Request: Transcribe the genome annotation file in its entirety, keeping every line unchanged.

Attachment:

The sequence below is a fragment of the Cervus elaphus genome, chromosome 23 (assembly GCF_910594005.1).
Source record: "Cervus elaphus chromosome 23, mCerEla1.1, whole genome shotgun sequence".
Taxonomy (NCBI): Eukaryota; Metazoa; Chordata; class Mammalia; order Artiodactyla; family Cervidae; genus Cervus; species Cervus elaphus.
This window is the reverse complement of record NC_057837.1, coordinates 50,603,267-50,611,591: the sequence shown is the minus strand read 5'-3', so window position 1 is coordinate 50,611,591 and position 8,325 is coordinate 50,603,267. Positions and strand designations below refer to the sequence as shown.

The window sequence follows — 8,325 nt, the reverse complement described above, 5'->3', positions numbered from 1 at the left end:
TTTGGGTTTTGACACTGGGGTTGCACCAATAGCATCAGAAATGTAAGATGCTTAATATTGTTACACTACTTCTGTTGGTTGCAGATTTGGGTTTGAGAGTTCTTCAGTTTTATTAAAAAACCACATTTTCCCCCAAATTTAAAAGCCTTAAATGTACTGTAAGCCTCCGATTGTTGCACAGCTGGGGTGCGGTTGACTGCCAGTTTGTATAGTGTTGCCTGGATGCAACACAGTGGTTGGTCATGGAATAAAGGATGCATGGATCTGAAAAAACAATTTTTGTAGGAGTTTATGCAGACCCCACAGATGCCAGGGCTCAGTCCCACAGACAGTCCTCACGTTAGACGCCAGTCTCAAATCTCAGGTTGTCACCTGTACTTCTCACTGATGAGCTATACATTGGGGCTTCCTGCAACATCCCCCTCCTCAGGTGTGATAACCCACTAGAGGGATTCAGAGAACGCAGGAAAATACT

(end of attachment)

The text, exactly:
The sequence below is a fragment of the Cervus elaphus genome, chromosome 23 (assembly GCF_910594005.1).
Source record: "Cervus elaphus chromosome 23, mCerEla1.1, whole genome shotgun sequence".
Taxonomy (NCBI): Eukaryota; Metazoa; Chordata; class Mammalia; order Artiodactyla; family Cervidae; genus Cervus; species Cervus elaphus.
This window is the reverse complement of record NC_057837.1, coordinates 50,603,267-50,611,591: the sequence shown is the minus strand read 5'-3', so window position 1 is coordinate 50,611,591 and position 8,325 is coordinate 50,603,267. Positions and strand designations below refer to the sequence as shown.

The window sequence follows — 8,325 nt, the reverse complement described above, 5'->3', positions numbered from 1 at the left end:
TTTGGGTTTTGACACTGGGGTTGCACCAATAGCATCAGAAATGTAAGATGCTTAATATTGTTACACTACTTCTGTTGGTTGCAGATTTGGGTTTGAGAGTTCTTCAGTTTTATTAAAAAACCACATTTTCCCCCAAATTTAAAAGCCTTAAATGTACTGTAAGCCTCCGATTGTTGCACAGCTGGGGTGCGGTTGACTGCCAGTTTGTATAGTGTTGCCTGGATGCAACACAGTGGTTGGTCATGGAATAAAGGATGCATGGATCTGAAAAAACAATTTTTGTAGGAGTTTATGCAGACCCCACAGATGCCAGGGCTCAGTCCCACAGACAGTCCTCACGTTAGACGCCAGTCTCAAATCTCAGGTTGTCACCTGTACTTCTCACTGATGAGCTATACATTGGGGCTTCCTGCAACATCCCCCTCCTCAGGTGTGATAACCCACTAGAGGGATTCAGAGAACGCAGGAAAATACT